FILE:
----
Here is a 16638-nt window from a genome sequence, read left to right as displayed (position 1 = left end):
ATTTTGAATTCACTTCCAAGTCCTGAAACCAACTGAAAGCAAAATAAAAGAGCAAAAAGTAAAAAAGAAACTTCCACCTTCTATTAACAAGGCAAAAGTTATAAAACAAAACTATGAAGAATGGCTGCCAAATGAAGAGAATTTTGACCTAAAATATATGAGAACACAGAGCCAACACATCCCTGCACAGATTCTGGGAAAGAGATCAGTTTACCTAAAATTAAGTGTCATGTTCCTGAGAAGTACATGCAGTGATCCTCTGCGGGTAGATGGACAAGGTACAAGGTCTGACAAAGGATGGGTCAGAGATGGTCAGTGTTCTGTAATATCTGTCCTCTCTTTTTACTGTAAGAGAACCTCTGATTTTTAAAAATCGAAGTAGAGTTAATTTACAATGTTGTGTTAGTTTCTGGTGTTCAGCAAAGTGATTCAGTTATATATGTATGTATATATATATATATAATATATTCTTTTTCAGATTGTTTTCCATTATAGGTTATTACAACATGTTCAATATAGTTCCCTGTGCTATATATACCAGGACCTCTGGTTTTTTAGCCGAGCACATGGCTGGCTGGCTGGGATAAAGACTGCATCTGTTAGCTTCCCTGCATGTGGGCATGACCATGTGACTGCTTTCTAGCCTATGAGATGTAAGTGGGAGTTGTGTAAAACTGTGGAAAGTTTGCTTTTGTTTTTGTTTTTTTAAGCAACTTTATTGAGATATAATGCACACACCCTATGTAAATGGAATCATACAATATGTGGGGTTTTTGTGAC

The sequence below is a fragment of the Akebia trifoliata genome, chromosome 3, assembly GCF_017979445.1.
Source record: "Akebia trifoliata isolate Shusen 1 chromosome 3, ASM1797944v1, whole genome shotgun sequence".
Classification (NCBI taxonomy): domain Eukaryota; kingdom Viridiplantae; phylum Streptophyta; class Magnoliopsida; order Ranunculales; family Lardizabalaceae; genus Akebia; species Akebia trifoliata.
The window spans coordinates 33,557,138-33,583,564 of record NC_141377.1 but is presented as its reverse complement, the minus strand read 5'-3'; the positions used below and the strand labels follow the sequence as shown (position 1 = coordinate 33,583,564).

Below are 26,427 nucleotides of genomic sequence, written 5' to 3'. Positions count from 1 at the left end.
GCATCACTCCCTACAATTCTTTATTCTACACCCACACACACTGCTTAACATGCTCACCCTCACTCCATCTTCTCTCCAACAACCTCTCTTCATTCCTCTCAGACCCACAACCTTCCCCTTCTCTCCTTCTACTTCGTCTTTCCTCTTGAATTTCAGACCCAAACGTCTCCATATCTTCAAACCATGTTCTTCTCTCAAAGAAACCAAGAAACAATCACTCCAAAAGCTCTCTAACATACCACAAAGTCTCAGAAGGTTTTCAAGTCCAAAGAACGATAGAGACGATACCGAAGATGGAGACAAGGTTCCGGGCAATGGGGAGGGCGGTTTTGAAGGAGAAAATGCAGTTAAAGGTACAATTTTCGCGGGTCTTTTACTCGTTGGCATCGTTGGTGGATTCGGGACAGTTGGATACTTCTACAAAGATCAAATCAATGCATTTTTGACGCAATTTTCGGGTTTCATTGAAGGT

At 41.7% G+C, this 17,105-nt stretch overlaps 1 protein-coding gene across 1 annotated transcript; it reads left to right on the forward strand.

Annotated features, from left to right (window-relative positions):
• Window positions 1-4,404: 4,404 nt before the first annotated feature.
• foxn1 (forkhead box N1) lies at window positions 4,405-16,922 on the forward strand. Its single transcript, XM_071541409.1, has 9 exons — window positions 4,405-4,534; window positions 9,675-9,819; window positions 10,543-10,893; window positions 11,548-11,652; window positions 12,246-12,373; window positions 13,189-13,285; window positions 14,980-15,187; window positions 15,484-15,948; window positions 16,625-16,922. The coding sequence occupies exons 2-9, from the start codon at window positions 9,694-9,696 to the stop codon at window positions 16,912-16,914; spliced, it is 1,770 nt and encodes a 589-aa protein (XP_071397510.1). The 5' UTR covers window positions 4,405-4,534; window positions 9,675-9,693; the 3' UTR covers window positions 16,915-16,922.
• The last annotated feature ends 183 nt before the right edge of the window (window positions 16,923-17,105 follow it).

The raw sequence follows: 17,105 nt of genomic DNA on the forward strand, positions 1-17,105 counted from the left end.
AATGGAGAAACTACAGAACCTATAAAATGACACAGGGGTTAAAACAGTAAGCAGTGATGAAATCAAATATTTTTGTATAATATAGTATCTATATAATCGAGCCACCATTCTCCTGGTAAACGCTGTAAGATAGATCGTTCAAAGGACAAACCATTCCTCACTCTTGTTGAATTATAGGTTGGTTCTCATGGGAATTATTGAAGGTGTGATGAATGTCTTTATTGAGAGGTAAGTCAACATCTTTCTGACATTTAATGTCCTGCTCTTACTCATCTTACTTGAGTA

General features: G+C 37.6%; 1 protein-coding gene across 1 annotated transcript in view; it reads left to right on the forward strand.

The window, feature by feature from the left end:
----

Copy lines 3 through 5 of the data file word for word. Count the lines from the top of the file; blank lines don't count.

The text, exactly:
The sequence below is a fragment of the Akebia trifoliata genome, chromosome 3, assembly GCF_017979445.1.
Source record: "Akebia trifoliata isolate Shusen 1 chromosome 3, ASM1797944v1, whole genome shotgun sequence".
Classification (NCBI taxonomy): domain Eukaryota; kingdom Viridiplantae; phylum Streptophyta; class Magnoliopsida; order Ranunculales; family Lardizabalaceae; genus Akebia; species Akebia trifoliata.